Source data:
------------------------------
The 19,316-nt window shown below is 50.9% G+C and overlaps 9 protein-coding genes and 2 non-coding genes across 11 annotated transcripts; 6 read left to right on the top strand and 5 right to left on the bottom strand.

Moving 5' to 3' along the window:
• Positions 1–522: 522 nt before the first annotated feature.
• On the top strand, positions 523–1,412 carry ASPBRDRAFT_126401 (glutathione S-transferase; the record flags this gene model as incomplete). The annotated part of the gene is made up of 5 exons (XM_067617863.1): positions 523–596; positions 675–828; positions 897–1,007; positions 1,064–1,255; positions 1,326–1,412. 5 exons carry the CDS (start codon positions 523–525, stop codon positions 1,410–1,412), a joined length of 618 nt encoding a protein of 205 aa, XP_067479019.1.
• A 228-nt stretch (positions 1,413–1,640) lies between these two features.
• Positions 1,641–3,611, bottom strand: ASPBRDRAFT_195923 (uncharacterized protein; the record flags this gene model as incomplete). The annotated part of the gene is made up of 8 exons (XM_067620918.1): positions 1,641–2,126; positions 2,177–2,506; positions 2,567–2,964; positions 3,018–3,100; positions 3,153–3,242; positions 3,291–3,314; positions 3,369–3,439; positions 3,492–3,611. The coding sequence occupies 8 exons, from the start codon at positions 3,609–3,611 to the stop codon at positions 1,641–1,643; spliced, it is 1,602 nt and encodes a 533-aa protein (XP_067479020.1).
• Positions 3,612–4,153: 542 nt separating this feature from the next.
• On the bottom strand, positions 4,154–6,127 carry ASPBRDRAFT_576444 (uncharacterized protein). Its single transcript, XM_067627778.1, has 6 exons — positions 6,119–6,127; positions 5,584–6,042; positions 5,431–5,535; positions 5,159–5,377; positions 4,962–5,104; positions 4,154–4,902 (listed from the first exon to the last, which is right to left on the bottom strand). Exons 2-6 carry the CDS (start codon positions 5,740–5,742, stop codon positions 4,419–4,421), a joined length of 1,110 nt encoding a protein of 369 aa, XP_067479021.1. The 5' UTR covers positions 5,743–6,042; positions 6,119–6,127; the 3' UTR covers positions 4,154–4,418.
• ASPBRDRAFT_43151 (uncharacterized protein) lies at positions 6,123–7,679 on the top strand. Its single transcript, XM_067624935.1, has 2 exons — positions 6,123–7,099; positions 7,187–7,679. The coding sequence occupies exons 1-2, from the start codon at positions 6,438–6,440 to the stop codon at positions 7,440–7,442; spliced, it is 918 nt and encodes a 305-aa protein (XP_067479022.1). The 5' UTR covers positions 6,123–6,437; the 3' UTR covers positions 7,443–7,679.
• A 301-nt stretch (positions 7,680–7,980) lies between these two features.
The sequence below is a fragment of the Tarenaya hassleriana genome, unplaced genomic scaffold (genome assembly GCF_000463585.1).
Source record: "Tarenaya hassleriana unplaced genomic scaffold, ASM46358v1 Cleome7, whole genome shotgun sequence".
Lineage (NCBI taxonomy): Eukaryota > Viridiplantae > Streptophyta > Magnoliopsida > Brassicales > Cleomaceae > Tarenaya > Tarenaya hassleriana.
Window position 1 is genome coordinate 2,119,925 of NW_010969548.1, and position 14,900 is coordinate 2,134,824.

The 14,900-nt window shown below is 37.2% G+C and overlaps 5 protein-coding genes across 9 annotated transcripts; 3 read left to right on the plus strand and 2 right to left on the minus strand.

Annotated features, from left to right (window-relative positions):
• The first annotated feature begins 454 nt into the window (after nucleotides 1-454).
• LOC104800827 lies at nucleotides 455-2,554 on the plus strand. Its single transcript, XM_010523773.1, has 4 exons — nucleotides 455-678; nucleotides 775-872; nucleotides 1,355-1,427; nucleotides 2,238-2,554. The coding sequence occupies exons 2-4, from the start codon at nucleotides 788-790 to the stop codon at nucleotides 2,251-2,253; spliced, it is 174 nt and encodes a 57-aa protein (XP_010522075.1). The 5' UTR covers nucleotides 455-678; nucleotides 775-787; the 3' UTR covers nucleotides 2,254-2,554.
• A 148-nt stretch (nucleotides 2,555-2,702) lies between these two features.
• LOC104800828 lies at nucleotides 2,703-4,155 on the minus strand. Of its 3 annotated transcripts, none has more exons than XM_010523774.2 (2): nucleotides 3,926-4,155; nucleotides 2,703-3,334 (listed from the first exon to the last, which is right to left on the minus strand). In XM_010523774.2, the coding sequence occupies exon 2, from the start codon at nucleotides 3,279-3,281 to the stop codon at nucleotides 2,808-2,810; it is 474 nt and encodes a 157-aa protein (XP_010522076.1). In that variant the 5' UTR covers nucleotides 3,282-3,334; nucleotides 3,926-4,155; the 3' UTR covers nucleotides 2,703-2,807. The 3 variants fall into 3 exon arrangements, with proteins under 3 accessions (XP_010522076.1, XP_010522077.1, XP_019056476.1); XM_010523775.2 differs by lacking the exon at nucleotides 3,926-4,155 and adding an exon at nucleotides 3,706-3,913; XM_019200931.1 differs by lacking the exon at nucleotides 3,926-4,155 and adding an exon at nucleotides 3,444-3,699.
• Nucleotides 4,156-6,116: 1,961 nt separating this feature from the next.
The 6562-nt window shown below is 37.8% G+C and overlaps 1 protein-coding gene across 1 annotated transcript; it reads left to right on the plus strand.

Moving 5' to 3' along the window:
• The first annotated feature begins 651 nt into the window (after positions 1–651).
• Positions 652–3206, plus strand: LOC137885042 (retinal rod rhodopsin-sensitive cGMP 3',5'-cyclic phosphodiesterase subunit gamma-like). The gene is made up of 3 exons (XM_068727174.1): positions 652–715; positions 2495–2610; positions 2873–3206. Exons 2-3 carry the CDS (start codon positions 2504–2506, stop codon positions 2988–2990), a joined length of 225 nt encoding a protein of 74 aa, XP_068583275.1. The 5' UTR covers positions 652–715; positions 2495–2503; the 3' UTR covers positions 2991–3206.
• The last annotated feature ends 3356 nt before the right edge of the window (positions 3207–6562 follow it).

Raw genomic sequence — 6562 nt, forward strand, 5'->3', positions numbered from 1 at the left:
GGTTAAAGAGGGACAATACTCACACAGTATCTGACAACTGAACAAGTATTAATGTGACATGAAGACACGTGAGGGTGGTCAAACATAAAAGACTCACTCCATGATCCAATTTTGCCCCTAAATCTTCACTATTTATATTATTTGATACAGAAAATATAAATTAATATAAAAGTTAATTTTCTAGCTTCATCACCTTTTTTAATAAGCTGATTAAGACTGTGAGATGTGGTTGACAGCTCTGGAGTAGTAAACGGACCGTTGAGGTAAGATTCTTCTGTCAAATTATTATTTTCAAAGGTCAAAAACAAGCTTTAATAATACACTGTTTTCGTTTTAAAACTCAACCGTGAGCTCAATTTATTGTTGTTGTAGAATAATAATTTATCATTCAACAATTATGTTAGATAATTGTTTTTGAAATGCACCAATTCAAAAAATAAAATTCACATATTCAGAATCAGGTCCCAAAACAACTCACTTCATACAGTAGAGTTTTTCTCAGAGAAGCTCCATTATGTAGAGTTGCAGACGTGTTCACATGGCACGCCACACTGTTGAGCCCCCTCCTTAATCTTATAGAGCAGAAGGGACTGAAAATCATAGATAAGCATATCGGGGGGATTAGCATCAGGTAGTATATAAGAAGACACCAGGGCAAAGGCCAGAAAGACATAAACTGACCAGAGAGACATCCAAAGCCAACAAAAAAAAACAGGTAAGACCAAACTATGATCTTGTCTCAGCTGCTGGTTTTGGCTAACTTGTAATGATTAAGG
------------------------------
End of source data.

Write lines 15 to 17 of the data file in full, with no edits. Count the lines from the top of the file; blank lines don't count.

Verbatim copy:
The 14,900-nt window shown below is 37.2% G+C and overlaps 5 protein-coding genes across 9 annotated transcripts; 3 read left to right on the plus strand and 2 right to left on the minus strand.

Annotated features, from left to right (window-relative positions):
• The first annotated feature begins 454 nt into the window (after nucleotides 1-454).